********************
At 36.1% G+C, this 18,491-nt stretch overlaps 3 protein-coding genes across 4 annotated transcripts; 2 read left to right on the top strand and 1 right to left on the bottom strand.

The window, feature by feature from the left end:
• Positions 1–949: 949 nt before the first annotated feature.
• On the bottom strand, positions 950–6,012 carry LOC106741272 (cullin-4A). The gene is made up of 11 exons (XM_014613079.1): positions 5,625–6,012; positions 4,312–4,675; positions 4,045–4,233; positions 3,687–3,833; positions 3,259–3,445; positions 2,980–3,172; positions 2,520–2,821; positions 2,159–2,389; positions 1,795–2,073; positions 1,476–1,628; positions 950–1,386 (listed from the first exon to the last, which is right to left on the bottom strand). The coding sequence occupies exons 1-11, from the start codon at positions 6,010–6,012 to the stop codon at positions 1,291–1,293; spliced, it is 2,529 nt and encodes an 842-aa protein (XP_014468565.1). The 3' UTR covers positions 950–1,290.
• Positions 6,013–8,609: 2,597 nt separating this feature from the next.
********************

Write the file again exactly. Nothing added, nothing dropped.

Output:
At 36.1% G+C, this 18,491-nt stretch overlaps 3 protein-coding genes across 4 annotated transcripts; 2 read left to right on the top strand and 1 right to left on the bottom strand.

The window, feature by feature from the left end:
• Positions 1–949: 949 nt before the first annotated feature.
• On the bottom strand, positions 950–6,012 carry LOC106741272 (cullin-4A). The gene is made up of 11 exons (XM_014613079.1): positions 5,625–6,012; positions 4,312–4,675; positions 4,045–4,233; positions 3,687–3,833; positions 3,259–3,445; positions 2,980–3,172; positions 2,520–2,821; positions 2,159–2,389; positions 1,795–2,073; positions 1,476–1,628; positions 950–1,386 (listed from the first exon to the last, which is right to left on the bottom strand). The coding sequence occupies exons 1-11, from the start codon at positions 6,010–6,012 to the stop codon at positions 1,291–1,293; spliced, it is 2,529 nt and encodes an 842-aa protein (XP_014468565.1). The 3' UTR covers positions 950–1,290.
• Positions 6,013–8,609: 2,597 nt separating this feature from the next.